Date of Award:


Document Type:


Degree Name:

Doctor of Philosophy (PhD)


School of Teacher Education and Leadership

Committee Chair(s)

Patricia Moyer-Packenham (Committee Chair), Sherry Marx (Committee Co-Chair)


Patricia Moyer-Packenham


Sherry Marx


Jessica Shumway


Kady Schneiter


Beth MacDonald


In mathematics, Students of Color have persistently performed lower than their White counterparts, thus creating a need to explore instructional methods that could reduce performance disparities. This study investigated culturally relevant pedagogy (CRP) to understand how it might support students’ mathematics learning in undergraduate mathematics learning modules. The overarching research question focused on how CRP in undergraduate mathematics Learning Modules supported students’ mathematics learning. There were also two main questions that focused on participants’ evaluations of the CRP modules and how those evaluations were reported based on subgroups (Students of Color and White). The researcher employed a sequential explanatory mixed-methods design where quantitative and qualitative analysis examined participants’ performance and evaluations of the modules, respectively.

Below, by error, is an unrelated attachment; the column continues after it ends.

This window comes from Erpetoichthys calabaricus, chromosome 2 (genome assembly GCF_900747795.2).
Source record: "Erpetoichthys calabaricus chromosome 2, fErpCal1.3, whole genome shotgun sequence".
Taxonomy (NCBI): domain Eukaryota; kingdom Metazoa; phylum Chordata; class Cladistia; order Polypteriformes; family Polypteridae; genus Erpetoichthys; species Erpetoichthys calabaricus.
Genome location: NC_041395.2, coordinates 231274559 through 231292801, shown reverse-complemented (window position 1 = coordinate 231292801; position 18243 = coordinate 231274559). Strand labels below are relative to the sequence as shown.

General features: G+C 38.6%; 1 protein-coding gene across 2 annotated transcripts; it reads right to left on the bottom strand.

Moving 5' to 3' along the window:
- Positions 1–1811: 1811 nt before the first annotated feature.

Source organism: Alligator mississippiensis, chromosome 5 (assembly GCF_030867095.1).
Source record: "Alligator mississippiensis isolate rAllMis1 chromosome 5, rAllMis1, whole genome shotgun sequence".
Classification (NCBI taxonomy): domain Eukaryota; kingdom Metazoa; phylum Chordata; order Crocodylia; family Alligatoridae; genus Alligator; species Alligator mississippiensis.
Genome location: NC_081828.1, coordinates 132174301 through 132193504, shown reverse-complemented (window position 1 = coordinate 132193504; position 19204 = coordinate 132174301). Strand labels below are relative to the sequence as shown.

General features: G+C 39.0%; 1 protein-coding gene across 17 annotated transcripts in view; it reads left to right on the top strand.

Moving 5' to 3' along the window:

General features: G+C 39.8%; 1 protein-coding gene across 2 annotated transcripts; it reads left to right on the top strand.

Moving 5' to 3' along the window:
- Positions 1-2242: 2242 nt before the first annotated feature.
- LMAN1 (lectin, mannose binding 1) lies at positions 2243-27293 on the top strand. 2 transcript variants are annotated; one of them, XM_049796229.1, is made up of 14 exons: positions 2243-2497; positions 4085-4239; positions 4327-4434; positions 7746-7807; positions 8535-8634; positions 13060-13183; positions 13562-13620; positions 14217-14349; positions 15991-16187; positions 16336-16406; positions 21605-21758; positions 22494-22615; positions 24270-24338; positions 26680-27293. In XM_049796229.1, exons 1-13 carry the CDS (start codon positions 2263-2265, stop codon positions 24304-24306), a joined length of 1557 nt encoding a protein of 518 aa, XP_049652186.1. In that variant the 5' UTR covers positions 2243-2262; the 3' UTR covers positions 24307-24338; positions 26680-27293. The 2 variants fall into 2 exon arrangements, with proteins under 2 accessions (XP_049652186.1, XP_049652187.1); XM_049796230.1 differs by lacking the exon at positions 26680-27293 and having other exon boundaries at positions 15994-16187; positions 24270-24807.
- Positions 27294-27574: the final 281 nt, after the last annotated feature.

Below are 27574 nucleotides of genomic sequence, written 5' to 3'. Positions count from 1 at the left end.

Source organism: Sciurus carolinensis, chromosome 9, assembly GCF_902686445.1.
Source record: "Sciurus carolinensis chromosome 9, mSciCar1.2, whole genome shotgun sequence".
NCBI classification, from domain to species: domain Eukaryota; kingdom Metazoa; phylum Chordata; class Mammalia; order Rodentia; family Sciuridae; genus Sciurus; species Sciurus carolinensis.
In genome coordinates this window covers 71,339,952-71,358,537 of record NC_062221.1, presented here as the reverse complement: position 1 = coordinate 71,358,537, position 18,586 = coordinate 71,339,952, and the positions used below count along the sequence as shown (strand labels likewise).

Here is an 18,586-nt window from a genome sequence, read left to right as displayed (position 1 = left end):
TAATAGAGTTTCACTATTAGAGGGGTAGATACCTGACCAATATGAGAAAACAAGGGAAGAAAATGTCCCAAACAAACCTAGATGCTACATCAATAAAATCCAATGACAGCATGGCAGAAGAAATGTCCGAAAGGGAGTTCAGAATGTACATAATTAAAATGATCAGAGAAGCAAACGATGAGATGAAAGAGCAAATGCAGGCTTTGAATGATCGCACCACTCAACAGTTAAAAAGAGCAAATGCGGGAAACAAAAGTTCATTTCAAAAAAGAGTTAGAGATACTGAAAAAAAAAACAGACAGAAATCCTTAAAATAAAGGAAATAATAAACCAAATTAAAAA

After experiencing the modules, most participants demonstrated performance gains, however, Students of Color outperformed White participants. Participants identified the presence of culture, real-world examples, safe and positive student to student interactions, learning aids rooted in real data, and the development of critical consciousness as the most effective aspects of the CRP modules. Students of Color were more likely than White participants to discuss elevated feelings of motivation and engagement, feelings of being listened to and included in the learning process, a connection to the instructor through similar perspectives, and reduced fears of being judged. White participants were more likely than Students of Color to discuss the high quality of the instructor’s skills and that they learned from their interactions with Students of Color. White participants had a higher curiosity (than Students of Color) toward better understanding the social issues presented in the CRP modules. Regardless of race/ethnicity, all participants preferred learning mathematics with the CRP modules over traditional methods.

Based on these results, the researcher recommends the use of real-world examples that are culturally relevant, current, and genuinely provoke students to interrogate social issues through mathematics. He also recommends that, in CRP, educators must participate like students, allow independent thought, and be culturally competent in order to develop positive relationships with Students of Color. These results are important because they demonstrate how CRP can be implemented and that Students of Color can excel in mathematics.